And This Date

You quit. You resign. For reasons that are dreadfully important to you, you’ve decided that enough is enough and it’s time to leave your current position. Goodbye.
Have you ever been in such a situation? Do you ever expect to be here? Have you seen someone else do something like this? 101 Junes ago, in the last month of spring 1915, William Jennings Bryan was in a spot exactly like this.
Bryan newspaper










Bryan was Secretary of State, a leader of the US State Department and the nation’s formal chief leader of its foreign relations. He reported to the American President, Woodrow Wilson. On Tuesday, June 8, Bryan resigned from his position.In Bryan’s case, the resignation and the decision to leave were wrapped up in the Great War. Bryan opposed American involvement in the European war, regardless of the two sides then in conflict (Britain, France, Russia, and allies pitted against Germany, Austria-Hungary, and allies). The specific issue triggering Bryan’s departure was the German sinking of a British passenger ship. Killed on board were 128 Americans.

Wilson’s public response to the act was, for Bryan, too aggressive, too closely aligned to the British side and too starkly aligned against the Germans. Rather than sign the public document of official American protest, Bryan resigned during a Cabinet meeting on that Tuesday in early June.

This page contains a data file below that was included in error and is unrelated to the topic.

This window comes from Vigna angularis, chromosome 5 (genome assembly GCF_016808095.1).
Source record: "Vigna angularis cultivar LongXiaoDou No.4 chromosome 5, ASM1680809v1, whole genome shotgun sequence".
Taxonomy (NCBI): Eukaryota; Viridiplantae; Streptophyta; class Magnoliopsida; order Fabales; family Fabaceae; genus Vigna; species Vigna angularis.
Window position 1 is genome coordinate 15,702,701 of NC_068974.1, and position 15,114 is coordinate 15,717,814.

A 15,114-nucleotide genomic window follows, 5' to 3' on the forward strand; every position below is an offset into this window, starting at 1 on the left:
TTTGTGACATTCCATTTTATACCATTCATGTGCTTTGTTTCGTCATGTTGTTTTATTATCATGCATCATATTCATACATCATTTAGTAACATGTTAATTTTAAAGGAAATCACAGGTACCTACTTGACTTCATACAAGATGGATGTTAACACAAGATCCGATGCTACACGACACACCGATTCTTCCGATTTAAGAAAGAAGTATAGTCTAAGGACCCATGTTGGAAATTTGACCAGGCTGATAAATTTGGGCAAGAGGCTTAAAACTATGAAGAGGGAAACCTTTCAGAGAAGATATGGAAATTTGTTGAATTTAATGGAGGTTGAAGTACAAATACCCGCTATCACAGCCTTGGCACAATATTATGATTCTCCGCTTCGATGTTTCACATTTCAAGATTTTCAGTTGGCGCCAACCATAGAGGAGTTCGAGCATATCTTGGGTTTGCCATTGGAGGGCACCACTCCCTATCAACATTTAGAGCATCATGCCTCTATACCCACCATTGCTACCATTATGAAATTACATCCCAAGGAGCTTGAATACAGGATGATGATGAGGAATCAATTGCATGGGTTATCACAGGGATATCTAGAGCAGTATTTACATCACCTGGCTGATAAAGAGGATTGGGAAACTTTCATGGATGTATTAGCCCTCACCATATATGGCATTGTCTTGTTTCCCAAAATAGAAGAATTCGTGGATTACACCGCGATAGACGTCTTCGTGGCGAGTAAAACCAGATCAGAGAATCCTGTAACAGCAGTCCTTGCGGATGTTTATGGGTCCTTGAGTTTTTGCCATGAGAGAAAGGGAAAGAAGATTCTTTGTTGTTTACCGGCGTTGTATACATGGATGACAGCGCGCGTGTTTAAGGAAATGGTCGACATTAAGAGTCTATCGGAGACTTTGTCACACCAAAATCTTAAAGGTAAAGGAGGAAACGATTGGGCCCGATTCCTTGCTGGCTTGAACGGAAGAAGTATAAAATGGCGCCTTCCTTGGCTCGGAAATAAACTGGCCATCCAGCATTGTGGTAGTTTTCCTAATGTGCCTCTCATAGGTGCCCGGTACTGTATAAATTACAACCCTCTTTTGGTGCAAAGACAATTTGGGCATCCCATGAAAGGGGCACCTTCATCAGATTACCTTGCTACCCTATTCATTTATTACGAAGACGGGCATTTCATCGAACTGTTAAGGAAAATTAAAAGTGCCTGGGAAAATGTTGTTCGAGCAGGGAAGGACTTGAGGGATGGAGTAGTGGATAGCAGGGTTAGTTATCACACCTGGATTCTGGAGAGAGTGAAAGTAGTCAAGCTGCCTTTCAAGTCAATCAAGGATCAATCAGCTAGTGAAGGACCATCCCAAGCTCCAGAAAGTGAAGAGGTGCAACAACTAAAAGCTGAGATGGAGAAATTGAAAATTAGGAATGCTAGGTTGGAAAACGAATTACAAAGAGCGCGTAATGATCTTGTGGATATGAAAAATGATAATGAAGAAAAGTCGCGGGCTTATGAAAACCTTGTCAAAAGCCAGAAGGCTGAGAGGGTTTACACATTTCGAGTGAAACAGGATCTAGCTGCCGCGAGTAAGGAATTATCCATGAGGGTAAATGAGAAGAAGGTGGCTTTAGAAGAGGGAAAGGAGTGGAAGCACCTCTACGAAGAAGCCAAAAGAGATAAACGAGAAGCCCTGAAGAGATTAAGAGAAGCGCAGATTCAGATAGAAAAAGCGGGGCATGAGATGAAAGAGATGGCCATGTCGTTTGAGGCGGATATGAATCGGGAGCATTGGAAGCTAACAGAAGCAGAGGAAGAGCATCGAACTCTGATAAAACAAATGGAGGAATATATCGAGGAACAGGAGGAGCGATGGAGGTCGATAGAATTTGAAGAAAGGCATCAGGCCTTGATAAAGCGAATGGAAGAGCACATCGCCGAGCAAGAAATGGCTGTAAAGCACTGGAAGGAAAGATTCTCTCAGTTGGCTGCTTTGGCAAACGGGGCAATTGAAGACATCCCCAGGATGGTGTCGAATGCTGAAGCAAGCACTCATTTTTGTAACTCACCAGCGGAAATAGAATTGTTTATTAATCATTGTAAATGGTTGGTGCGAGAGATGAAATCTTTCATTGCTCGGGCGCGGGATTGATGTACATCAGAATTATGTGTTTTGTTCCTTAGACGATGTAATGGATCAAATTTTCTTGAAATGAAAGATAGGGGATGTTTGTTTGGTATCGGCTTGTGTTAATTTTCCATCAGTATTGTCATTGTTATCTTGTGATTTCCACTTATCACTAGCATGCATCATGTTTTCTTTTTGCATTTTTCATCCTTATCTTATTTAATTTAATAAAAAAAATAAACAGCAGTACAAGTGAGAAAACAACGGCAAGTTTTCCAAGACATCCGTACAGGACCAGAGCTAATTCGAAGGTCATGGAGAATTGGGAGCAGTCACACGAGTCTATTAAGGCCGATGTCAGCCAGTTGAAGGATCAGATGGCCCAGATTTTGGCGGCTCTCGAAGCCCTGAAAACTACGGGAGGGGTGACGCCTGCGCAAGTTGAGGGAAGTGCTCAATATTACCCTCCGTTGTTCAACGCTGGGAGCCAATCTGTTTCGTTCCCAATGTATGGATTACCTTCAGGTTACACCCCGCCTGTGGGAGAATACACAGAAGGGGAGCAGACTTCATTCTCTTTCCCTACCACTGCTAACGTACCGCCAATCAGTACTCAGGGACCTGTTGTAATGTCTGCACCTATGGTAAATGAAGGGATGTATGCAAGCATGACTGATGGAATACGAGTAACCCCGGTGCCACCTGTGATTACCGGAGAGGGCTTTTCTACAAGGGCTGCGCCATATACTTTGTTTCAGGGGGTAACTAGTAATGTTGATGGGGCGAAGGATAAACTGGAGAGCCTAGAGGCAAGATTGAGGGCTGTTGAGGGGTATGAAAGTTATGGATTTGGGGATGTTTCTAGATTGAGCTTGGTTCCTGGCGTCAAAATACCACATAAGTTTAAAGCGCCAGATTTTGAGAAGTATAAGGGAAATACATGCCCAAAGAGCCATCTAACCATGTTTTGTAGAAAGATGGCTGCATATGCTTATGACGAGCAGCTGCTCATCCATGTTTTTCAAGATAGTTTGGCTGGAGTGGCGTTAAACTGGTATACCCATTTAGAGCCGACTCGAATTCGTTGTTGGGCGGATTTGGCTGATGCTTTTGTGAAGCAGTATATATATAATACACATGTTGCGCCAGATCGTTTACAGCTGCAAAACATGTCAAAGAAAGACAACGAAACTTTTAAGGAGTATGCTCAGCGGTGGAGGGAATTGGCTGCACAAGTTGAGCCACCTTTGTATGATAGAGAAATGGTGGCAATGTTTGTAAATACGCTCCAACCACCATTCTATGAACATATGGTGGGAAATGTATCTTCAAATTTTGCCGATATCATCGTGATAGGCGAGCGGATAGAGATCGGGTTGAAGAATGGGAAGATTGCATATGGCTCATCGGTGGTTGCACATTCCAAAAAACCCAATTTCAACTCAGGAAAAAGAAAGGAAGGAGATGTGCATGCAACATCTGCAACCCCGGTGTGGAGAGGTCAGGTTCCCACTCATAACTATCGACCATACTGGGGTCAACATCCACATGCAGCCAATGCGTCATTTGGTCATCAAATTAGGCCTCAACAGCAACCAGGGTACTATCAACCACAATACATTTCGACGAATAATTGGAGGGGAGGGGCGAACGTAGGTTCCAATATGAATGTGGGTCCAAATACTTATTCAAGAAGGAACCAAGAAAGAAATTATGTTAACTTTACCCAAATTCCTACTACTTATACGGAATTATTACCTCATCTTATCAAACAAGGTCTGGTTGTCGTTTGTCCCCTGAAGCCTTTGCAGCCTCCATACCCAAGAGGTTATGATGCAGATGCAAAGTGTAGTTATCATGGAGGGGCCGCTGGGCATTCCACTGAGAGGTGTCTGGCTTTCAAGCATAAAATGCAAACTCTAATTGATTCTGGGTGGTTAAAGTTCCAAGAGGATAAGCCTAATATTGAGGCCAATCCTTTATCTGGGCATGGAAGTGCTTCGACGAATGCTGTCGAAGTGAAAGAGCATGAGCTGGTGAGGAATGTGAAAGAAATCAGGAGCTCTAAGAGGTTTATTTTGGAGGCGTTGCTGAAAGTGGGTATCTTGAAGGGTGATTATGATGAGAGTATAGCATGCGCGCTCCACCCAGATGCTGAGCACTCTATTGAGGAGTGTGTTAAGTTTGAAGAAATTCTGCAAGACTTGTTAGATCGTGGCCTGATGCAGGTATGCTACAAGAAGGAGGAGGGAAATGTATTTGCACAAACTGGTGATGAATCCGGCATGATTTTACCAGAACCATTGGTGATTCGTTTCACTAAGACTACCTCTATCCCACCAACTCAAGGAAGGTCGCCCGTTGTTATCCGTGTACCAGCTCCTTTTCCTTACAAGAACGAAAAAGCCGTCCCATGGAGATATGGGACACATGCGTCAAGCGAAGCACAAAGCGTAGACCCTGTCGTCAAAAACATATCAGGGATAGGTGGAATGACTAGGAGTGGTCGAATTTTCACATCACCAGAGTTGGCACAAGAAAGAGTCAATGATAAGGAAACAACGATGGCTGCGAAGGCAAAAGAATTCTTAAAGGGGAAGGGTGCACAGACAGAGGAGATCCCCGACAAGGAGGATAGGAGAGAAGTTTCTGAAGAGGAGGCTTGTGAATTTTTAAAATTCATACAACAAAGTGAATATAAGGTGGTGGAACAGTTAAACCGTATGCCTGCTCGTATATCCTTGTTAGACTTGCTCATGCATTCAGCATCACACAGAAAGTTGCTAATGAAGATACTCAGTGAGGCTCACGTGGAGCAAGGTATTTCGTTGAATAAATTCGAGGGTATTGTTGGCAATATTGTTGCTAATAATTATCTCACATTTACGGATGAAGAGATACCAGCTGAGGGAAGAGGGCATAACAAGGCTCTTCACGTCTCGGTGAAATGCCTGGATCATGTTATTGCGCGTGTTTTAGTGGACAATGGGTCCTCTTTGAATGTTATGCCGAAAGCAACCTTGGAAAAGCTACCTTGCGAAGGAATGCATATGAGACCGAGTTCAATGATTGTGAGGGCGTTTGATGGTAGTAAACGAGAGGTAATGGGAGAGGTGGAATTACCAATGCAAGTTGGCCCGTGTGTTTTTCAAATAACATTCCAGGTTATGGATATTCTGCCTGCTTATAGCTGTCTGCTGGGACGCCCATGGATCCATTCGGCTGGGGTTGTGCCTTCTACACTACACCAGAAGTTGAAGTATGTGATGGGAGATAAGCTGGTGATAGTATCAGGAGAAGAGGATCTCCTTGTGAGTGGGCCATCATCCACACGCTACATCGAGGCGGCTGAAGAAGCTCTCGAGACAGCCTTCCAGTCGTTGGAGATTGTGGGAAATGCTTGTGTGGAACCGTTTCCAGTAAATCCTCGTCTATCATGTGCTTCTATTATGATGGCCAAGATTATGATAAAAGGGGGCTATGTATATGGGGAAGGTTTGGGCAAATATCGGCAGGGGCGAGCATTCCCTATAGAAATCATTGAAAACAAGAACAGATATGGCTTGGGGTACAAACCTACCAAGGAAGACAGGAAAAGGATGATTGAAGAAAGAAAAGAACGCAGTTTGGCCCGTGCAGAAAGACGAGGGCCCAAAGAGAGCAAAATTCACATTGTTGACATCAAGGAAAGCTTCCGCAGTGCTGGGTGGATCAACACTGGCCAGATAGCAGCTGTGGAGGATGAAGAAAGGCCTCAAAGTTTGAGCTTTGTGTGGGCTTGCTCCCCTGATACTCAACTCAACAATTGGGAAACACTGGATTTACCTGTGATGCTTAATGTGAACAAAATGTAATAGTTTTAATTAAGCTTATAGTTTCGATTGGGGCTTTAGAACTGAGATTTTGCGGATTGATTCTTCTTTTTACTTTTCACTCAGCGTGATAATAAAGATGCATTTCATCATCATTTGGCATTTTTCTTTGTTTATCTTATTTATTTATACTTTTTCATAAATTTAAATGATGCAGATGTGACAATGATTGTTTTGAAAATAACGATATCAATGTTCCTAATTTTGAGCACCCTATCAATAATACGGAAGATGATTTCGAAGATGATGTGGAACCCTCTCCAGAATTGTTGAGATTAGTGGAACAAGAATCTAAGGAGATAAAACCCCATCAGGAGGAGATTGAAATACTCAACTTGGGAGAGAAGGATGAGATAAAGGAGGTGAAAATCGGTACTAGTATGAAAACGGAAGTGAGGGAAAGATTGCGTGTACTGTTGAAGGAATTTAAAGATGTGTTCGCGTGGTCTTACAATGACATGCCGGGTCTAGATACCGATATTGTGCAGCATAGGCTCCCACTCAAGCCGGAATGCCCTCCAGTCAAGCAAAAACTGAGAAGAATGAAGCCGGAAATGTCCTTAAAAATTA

I’d like to walk you through a few details of Bryan’s experience. They might illuminate your own story of purposeful leaving.

First, Bryan’s decision reflected a big cause. His was a world war and the possibility of having the United States pulled into it. He wanted to avoid that at all costs.

Second, the tension between Bryan and his boss (Wilson) built up over a period of several months. Bryan feared that Wilson disagreed fundamentally with Bryan’s desire to stay out of war. At root, Bryan sensed Wilson sympathized with one side in particular, the British. Bryan felt he was constantly trying to overcome Wilson’s inclination.

Third, Bryan’s access to Wilson was not what he wanted it to be. As the President’s chosen Secretary of State, Bryan should have enjoyed dominant, easy, and nearly definitive access to Wilson. That wasn’t the case, in large part because of the presence of the war as a major issue of the day. Bryan’s own subordinate—State Department attorney Robert Lansing—had better access to, and influence on, Wilson. Lack of access was an ongoing irritant.

Fourth, a major event shocked an uneasy status quo. The event was the sinking of the ship Lusitania. That event prompted Wilson to act. The massive scale of the event pushed Wilson toward an outcome that almost by its nature would violate Bryan’s advice and position.

Fifth, the uneasiness of the status quo kept things in perpetual turmoil. I’m referring not only to the decisions of the two sides in the war (Britain announced a total blockade of the European continent while Germany announced the use of unrestricted submarine warfare) but also to the nature of methods at the time. These methods involved a new form of war-making: the submarine. No one had seen submarine warfare to the extent that Germany had used it thus far. This new technique disrupted established habits. Bryan’s decision to leave purposely occurred in the whirlwind of submarine technology.

Do any of these five things look familiar to you?

For your leadership right now, in a team or group or organization, is there a line that you cannot cross?